Once again, Chris Columbus has directed another masterpiece. The movie never gets boring and the acting in it was better than the first.
A birght and cheery romp that is far better than the two films following it. Arguably the best in the series, Chamber of Secrets is a delightful story of magic and whimsy that you'd expect from Harry Potter.

Life is still not good for young Harry (Daniel Radcliffe); his uncle (Richard Griffiths) has locked Hedwig in her cage, not to mention that he has absolutely no contact with his best friends Ron (Rupert Grint) or Hermione (Emma Watson). Oh, yes, there's also a house-elf (vocie of Toby Jones) trying to prevent him from returning to school. The elf's methods eventually wind up having Harry locked in his room.

Luckily Fred and George Weasley (James and Oliver Phelps) are to the rescue. Harry is sprung and winds up at the Burrow, with Mr. and Mrs. Weasley (Mark Williams and Julie Walters), not to mention Ginny (Bonnie Wright), who is rather taken with Harry.

Back at the school, terrible things are happening. It seems a monster is being released by the true Heir of Slytherin and attacking the Muggle-borns at the school. (Their new Defense Against the Dark Arts teacher (Kenneth Branagh) is no help whatsoever). Malfoy (Tom Felton) is a prime suspect, until everyone starts to point fingers at someone else- Harry. Things look grim until Tom Riddle (Christian Coulson) shows him his memories, which instead pin the blame and Harry's biggest friend.

This film is full of humor, heart, and basically anything you could want in a film. Why they ever replaced Chris Columbus, I'll never know.
Chris Columbus again does justice to the book and this time adds a level of darkness that was missing in the first. The second book was more intriguing and thus the second film is also. The darkness and an erray of new characters and superbly created creatures will keep anyone of any age glued to the screen another modern day masterpiece.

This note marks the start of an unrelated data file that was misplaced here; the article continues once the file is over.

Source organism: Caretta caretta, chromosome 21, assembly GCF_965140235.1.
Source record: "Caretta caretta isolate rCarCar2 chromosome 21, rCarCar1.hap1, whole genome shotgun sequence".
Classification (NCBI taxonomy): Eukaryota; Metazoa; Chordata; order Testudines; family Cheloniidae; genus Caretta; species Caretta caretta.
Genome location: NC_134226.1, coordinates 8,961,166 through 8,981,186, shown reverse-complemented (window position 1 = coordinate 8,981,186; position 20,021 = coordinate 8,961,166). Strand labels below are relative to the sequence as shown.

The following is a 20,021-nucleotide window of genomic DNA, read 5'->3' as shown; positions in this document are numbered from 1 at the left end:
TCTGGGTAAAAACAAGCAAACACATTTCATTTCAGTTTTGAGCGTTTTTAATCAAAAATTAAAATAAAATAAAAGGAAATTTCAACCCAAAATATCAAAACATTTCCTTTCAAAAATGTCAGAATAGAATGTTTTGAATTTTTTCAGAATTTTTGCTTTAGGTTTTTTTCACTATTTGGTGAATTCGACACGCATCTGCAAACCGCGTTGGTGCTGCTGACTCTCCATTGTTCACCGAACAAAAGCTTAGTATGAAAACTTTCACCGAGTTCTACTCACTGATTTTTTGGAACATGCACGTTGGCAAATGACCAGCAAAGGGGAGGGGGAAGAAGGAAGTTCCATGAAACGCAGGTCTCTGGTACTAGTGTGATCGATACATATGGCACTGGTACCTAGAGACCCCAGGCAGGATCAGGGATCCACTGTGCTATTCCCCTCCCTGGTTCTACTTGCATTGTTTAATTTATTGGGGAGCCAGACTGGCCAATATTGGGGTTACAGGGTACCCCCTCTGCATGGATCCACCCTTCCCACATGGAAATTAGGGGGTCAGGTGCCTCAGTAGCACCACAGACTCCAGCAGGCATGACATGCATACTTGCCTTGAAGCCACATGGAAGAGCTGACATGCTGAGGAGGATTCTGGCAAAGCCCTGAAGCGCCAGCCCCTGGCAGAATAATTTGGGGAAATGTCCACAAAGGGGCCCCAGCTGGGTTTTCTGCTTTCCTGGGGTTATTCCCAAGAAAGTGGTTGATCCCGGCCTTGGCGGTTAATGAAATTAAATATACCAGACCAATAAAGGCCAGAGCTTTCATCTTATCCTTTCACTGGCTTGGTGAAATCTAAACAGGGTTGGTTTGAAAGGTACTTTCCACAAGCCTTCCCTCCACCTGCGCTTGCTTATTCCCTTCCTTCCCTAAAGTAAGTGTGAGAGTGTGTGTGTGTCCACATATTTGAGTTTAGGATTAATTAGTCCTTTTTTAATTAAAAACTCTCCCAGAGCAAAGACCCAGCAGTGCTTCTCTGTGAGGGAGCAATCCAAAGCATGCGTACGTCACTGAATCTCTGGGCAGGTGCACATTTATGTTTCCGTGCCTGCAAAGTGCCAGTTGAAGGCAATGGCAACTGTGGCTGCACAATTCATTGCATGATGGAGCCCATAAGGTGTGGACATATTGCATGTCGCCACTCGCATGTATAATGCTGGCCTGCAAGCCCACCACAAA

Even with most of the backstory present in the first film, Chamber of Secrets is far too similar and slow to be distinguished on its own. The hope that the series would start to pick up after the introductions were made was apparently too far of a stretch for Columbus, and as such, the second part is exciting only in the fact that it was interesting to see the pages' story come alive. Some impressive special effects lend a hand in helping to try and salvage a story that should have been more exciting. It is impossible to say the movie was a let-down, however, because like the first, the script stayed true to its original and was still fun to watch.
Better than the first since we are now done with the introduction aspect of the first. Still the start with Potter's relatives is taxing. The story is better as there is more going on with this installment however there are more annoying characters as well, see the kid photographer and Brannagh. Still the movie is drawn out with just about every cliche you can expect in this style of movie that it becomes tiresome toward the end.
While Chamber was my least favourite book, along with Phoenix, this movie is the best so far, besides the first.
All of the characters are spot-on, it stays utterly true to the story, which to me is what all of the movies should have done. The first two are definitely the best translations from book to movie, and they really give the feel the books give, something I find very much missing in the following films.